Ten students join first allied health program at School of Medicine

In January, 10 students will begin training in the first cohort of Tulane School of Medicine’s first allied health program, the master’s degree as a pathologists’ assistant (PA). The program is one of 13 such programs in the United States and the only one in the Gulf South.

A pathologists’ assistant — not to be confused with a physician assistant — is a highly trained allied health professional with two years of dedicated study in anatomic pathology, including a year of clinical work.

The program is the brainchild of Sarah Garner, who graduated from Tulane with a bachelor’s and a master’s degree in cell and molecular biology and went on to earn a master’s degree as a pathologists’ assistant at Rosalind Franklin University of Medicine and Science. Garner created a new clinical rotation site at Tulane, where she completed the second year of her PA program. Then she returned to Tulane, where she works as a board-certified pathologists’ assistant in the Department of Pathology and Laboratory Medicine and trains pathology residents and fellows. Garner also teaches gross anatomy, histology, and pathology in the School of Medicine and the School of Science and Engineering.

“The scope of practice of pathologists’ assistants is evolving, and I want our students to have the foundation to evolve with it.”

Sarah Garner

Four years ago, during her clinical year as a PA student, Garner was inspired by the intelligence and dedication of the pathology faculty at Tulane. She started thinking about developing a PA program at Tulane because she wanted to promote the profession in the South. It became a reality this year, after about 18 months of active preparation.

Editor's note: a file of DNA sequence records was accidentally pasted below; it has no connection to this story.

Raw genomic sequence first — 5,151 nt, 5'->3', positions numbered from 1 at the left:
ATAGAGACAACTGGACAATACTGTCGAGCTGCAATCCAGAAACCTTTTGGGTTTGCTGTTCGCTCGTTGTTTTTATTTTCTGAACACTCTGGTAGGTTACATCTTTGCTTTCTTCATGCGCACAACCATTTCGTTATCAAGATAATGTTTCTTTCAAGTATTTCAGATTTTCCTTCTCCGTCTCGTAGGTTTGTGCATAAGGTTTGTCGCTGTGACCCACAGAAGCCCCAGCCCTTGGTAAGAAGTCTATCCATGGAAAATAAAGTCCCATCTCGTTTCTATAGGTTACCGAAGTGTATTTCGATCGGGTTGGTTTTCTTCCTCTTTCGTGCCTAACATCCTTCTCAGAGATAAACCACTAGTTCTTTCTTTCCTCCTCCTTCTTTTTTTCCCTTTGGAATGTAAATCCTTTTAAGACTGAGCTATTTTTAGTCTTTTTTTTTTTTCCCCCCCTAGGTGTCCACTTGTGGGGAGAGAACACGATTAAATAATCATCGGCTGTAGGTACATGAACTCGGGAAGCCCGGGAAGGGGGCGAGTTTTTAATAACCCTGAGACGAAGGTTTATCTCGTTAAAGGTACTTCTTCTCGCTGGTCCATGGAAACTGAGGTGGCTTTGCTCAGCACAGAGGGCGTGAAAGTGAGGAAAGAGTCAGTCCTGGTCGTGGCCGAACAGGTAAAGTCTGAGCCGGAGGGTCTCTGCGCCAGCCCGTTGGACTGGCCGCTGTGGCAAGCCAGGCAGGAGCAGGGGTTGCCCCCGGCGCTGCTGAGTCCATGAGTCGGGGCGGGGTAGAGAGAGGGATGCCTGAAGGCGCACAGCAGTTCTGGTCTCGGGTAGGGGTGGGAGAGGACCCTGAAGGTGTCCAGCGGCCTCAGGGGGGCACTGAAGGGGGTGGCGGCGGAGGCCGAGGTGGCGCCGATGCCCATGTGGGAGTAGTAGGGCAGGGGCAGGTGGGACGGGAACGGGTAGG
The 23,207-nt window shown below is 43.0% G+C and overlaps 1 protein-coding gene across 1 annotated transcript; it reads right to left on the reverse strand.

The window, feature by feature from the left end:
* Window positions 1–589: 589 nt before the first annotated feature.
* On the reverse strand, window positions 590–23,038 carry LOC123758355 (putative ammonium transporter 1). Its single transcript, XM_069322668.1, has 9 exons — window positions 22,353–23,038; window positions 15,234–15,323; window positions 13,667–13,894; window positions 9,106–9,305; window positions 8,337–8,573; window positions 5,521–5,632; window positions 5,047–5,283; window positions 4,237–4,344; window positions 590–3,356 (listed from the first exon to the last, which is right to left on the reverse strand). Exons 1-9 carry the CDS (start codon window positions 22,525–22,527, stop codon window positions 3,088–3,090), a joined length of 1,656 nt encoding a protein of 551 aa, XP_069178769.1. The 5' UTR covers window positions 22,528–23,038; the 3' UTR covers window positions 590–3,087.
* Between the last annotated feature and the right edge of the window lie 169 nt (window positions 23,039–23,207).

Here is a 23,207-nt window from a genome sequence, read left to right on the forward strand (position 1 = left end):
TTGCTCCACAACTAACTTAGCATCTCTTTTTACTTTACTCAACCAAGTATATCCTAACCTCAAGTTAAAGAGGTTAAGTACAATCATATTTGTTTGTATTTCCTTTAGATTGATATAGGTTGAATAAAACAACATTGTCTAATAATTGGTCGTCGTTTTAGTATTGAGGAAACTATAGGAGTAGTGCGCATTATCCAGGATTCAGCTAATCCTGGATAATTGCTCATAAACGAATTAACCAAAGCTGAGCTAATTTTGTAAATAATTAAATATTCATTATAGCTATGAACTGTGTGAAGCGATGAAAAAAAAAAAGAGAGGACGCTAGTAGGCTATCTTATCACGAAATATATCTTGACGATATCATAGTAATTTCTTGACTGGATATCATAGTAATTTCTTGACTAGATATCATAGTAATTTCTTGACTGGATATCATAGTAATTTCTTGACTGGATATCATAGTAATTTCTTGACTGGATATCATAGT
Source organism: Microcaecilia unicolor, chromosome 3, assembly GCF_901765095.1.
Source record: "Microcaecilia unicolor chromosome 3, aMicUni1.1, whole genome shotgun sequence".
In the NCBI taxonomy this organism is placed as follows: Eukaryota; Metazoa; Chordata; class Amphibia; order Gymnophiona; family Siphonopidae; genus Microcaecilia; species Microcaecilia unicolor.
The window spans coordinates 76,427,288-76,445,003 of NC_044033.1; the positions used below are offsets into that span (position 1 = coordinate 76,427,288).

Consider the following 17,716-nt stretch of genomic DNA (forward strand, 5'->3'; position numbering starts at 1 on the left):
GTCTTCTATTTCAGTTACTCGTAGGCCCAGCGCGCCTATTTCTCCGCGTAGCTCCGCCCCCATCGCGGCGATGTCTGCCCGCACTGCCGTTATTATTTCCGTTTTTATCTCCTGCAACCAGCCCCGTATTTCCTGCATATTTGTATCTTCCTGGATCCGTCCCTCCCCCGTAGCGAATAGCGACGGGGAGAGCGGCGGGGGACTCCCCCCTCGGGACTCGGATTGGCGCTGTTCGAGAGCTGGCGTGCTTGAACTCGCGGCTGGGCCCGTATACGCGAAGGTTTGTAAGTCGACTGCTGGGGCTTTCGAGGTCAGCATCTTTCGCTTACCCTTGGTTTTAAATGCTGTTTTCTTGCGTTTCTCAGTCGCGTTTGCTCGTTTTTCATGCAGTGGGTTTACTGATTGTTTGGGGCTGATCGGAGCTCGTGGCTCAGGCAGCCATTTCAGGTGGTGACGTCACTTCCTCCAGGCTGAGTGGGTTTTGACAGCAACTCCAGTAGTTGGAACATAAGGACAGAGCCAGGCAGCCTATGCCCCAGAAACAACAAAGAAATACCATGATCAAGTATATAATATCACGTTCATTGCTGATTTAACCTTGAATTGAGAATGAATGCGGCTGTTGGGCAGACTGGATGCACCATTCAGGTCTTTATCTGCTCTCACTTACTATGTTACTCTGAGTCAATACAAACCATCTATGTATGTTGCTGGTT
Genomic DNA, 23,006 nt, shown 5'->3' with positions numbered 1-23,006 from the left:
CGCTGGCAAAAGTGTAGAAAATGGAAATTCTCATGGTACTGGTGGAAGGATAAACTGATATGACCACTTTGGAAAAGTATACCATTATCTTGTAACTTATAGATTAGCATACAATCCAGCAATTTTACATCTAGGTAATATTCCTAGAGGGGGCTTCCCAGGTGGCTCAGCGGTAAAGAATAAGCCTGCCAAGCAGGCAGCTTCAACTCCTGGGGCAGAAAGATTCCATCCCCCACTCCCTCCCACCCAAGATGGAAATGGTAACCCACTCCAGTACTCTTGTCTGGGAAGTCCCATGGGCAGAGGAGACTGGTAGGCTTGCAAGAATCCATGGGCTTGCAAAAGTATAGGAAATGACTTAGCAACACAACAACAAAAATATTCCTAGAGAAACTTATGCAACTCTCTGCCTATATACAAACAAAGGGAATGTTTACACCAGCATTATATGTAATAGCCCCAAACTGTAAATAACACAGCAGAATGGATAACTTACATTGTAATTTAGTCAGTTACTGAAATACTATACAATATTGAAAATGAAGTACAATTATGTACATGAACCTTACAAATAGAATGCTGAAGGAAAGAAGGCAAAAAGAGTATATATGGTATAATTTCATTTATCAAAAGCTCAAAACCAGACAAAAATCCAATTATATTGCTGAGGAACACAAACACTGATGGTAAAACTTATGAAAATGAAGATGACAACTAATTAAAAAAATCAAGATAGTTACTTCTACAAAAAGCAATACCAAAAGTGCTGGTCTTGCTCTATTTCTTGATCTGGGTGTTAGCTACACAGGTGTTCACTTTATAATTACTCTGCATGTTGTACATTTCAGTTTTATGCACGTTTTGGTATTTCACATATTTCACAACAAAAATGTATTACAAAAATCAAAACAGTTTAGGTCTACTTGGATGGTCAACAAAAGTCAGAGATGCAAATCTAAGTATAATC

Driven by her own interest in pathology and her passion for teaching, Garner developed the curriculum, with support from Byron Crawford, MD, the interim department chair. Garner recruited the applicants and began working on achieving accreditation. She plans to reach full accreditation or “serious applicant” status by the time the first students graduate in December 2021 so that all graduates are eligible to sit for the board-certification exam.

Most PAs work in surgical or autopsy pathology, but Garner widened the Tulane program to include a flexible and personalized curriculum for each student including unique rotations, an optional teaching practicum, research opportunities, and more. “In our curriculum, I built in this optional teaching practicum. I'm hoping our graduates will get academic jobs where they will teach actual classes and teach in the lab,” besides conducting regular PA work, she said. “The scope of practice of pathologists’ assistants is evolving, and I want our students to have the foundation to evolve with it. We want to create a new standard here at Tulane.”  

In order to qualify for the program, a candidate needs to have a bachelor’s degree and previous pathology work experience, but must also show intent to work as a PA.

Garner said she considered candidates whose applications showed “‘I know what a PA is. I know what a PA does. And that's what I want to do for the rest of my life.’ That’s the applicant we were looking for, and most of them have been that.”

For her excellent teaching and mentoring record and because she recently authored the first of a five-volume series of textbooks, Garner earned a nomination to the American Society for Clinical Pathology’s 2019 ASCP “40 Under Forty” list.